and Evaluation Rubric for Analytic Papers
Feedback and Evaluation Rubric for Creative Writing Projects
A GOOD ACADEMIC PAPER: THE BASICS
I read and evaluate papers I am looking for a clear and controversial
thesis, and an insightful, well organized, strong argument that
considers counterarguments and is supported by sound evidence and
logic. I also look for well integrated apt quotes that are fully
analyzed, a range of sentence structures, precise language, and
good mechanics (see grading standards.)
guidelines will help you develop your idea into a strong paper.
Some (or many) of them you may already know, but they are worth
reviewing. Please refer to these guidelines (or other guides on
writing research papers) as you work on your first and final drafts.
Developing your thesis statement
a solid thesis statement is the first and most vital step in the
organization and development of a good research paper. It usually
grows out of your readings and informal writing (notes, reading
journals, response papers) you engage in. A thesis statement is
a proposition that must be proved, e.g. it is not self evident,
it is not a fact but presents one possible answer to an open, controversial
question. This being the case, you must come up with your
view as to why the phenomenon you have chosen
to discuss merits the attention you are about to give it. Your thesis
should be able to fit into the "Magic Thesis Sentence":
looking at _______________________, we see _________________________,
which most readers don't see; this is important because _______________________________.
can't paraphrase your thesis statement by using the MTS, take some
time to carefully consider why it does not work and to modify your
thesis accordingly. Note: You should NOT use the wording
of the MTS in your paper. Use your own language and logic of presentation
in your argument. The MTS is good for test of viability, a way of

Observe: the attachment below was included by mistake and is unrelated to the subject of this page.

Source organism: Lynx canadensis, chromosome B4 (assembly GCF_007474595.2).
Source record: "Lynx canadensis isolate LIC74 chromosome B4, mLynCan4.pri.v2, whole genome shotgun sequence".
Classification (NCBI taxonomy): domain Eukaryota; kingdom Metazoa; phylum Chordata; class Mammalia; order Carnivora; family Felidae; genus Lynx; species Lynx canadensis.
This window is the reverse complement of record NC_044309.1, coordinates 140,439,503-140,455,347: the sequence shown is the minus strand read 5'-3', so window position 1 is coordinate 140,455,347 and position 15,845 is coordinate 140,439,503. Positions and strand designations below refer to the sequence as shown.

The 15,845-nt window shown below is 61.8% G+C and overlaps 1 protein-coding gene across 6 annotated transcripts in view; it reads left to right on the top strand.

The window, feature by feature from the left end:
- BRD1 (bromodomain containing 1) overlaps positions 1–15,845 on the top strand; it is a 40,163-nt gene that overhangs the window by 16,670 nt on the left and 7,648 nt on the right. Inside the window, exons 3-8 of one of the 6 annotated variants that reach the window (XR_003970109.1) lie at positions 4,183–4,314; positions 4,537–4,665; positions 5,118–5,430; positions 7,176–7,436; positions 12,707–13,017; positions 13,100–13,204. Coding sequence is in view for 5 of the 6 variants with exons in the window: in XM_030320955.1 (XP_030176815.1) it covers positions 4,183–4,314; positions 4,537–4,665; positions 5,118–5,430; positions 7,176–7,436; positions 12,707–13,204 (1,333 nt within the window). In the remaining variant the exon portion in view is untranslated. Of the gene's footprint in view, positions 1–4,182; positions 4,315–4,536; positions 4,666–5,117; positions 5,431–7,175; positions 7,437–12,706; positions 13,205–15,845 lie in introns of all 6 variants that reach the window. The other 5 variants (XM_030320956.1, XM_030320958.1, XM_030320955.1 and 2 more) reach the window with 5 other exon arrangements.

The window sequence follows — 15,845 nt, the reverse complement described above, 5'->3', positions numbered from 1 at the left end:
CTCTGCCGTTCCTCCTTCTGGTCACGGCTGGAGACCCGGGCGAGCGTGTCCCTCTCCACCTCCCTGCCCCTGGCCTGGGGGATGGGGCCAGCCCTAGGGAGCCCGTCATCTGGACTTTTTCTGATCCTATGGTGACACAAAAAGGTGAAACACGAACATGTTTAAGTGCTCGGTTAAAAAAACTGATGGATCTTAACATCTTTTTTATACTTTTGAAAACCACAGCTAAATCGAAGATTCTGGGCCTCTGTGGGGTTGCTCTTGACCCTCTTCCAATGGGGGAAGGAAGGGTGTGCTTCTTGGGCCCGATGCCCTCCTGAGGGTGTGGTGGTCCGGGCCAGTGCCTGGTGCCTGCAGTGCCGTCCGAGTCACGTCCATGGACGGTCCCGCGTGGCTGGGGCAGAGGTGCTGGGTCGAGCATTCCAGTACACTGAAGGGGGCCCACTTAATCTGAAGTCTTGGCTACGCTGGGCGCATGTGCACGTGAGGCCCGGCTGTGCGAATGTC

checking that your thesis will carry you through the whole paper.
the reader's interest. This one is difficult to quantify,
but we all know a good introductory paragraph when we see it. Caution:
While a shocking or tasteless opening sentence may initially get
attention, it will hurt your credibility with the reader. You should
also refrain from broad-sweeping generalizations. Statements like:
"Since the beginning of time
." will automatically
knock your paper down a grade.
the stage. What issue are you exploring? Why? What is the
context for your thesis? If you discuss texts we read in class you
should assume a reader that is familiar with them, but does not
necessary know the specific issue you are tackling.
your thesis, the proposition that you want your reader to
accept after reading your argument. Present your question and indicate
the position you plan to take to answer it.
Body of the paper
background and context for the question(s) you are addressing,
Think about what your reader should know in order to understand
the arguments you are about to make, but don't overdo it.
your arguments in support of your thesis. Each paragraph
should be built around a unifying argument or point. Make a clear
point in every paragraph! Do not do plot summaries or dump assorted
information into a paragraph just because it seems to relate to
your thesis in some way.
several arguments to support your thesis. Outlines help
as a useful guide.
specific information. This includes not only paraphrasing
or quoting relevant passages from your reading, but also fully referencing
your sources in footnotes. Do not just plug in quotations from a
source without providing analysis. Each citation from a text should
be carefully chosen and should be accompanied by your own commentary.
You should be asserting your own point of view throughout your paper,
even when you cite others: Why is the particular passage you chose
important? How does this illustrate your point?
with a paragraph (or two) that briefly restates your thesis and
show how your conclusion is significant. You can suggest ways for
exploring the issue further. As in the introduction, do not succumb
to the temptation to end with a grandiose or broad-sweeping statement.
Assertions such as "children's books shape the development
of a child" are too general to be meaningful. Stick to the
point of your paper even if it is a small one. Remember this is
a short paper with a defined purpose and focus.
sure to give your paper a title that captures the main idea of the
paper. Usually titles for academic papers come in the form of a
question, a succinct summary of thesis or purpose, or a two-part
title with a colon.
is my audience?
is my question?
should people care?
is the evidence for my claim?
are potential counterarguments? How would I respond to them?
title best sums up my paper?
Resources: Individual tutoring is available in the Writing
Center for all students. Located in Bryan 341, the Center is open
Monday-Friday. It gets busy as the semester progresses, but you
can make an appointment by calling 924-6678.
from Margarita Nafpaktitis's guidelines for "Writing a Good